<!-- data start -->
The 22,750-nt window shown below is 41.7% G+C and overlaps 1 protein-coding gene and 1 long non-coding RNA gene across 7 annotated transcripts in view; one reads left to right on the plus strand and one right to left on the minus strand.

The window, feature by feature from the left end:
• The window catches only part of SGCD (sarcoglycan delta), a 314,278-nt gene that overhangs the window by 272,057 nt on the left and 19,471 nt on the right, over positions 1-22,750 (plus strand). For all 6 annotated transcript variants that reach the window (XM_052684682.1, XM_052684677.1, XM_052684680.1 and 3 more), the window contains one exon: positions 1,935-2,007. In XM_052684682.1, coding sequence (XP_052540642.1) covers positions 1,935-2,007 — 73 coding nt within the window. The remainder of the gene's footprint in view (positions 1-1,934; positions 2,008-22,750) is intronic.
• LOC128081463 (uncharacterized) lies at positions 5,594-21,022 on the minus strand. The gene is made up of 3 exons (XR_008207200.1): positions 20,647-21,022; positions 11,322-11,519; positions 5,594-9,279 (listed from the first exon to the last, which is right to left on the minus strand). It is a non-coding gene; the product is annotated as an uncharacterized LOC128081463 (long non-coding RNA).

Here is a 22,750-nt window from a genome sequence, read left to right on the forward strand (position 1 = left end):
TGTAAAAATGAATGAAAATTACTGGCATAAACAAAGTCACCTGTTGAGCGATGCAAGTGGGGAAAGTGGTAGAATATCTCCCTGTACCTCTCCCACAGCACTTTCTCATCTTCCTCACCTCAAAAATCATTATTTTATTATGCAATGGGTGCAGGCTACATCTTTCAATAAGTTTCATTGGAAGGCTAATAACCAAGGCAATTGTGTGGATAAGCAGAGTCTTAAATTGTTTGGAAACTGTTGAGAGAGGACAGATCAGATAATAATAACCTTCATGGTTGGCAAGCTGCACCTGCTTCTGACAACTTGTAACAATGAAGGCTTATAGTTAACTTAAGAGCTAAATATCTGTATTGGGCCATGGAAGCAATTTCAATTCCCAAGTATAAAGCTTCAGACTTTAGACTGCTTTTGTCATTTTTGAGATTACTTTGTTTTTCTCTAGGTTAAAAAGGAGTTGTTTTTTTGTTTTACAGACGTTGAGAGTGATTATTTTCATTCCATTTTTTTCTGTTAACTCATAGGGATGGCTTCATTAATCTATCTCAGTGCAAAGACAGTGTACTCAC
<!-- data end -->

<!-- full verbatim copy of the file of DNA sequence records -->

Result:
The 22,750-nt window shown below is 41.7% G+C and overlaps 1 protein-coding gene and 1 long non-coding RNA gene across 7 annotated transcripts in view; one reads left to right on the plus strand and one right to left on the minus strand.

The window, feature by feature from the left end:
• The window catches only part of SGCD (sarcoglycan delta), a 314,278-nt gene that overhangs the window by 272,057 nt on the left and 19,471 nt on the right, over positions 1-22,750 (plus strand). For all 6 annotated transcript variants that reach the window (XM_052684682.1, XM_052684677.1, XM_052684680.1 and 3 more), the window contains one exon: positions 1,935-2,007. In XM_052684682.1, coding sequence (XP_052540642.1) covers positions 1,935-2,007 — 73 coding nt within the window. The remainder of the gene's footprint in view (positions 1-1,934; positions 2,008-22,750) is intronic.
• LOC128081463 (uncharacterized) lies at positions 5,594-21,022 on the minus strand. The gene is made up of 3 exons (XR_008207200.1): positions 20,647-21,022; positions 11,322-11,519; positions 5,594-9,279 (listed from the first exon to the last, which is right to left on the minus strand). It is a non-coding gene; the product is annotated as an uncharacterized LOC128081463 (long non-coding RNA).

Here is a 22,750-nt window from a genome sequence, read left to right on the forward strand (position 1 = left end):
TGTAAAAATGAATGAAAATTACTGGCATAAACAAAGTCACCTGTTGAGCGATGCAAGTGGGGAAAGTGGTAGAATATCTCCCTGTACCTCTCCCACAGCACTTTCTCATCTTCCTCACCTCAAAAATCATTATTTTATTATGCAATGGGTGCAGGCTACATCTTTCAATAAGTTTCATTGGAAGGCTAATAACCAAGGCAATTGTGTGGATAAGCAGAGTCTTAAATTGTTTGGAAACTGTTGAGAGAGGACAGATCAGATAATAATAACCTTCATGGTTGGCAAGCTGCACCTGCTTCTGACAACTTGTAACAATGAAGGCTTATAGTTAACTTAAGAGCTAAATATCTGTATTGGGCCATGGAAGCAATTTCAATTCCCAAGTATAAAGCTTCAGACTTTAGACTGCTTTTGTCATTTTTGAGATTACTTTGTTTTTCTCTAGGTTAAAAAGGAGTTGTTTTTTTGTTTTACAGACGTTGAGAGTGATTATTTTCATTCCATTTTTTTCTGTTAACTCATAGGGATGGCTTCATTAATCTATCTCAGTGCAAAGACAGTGTACTCAC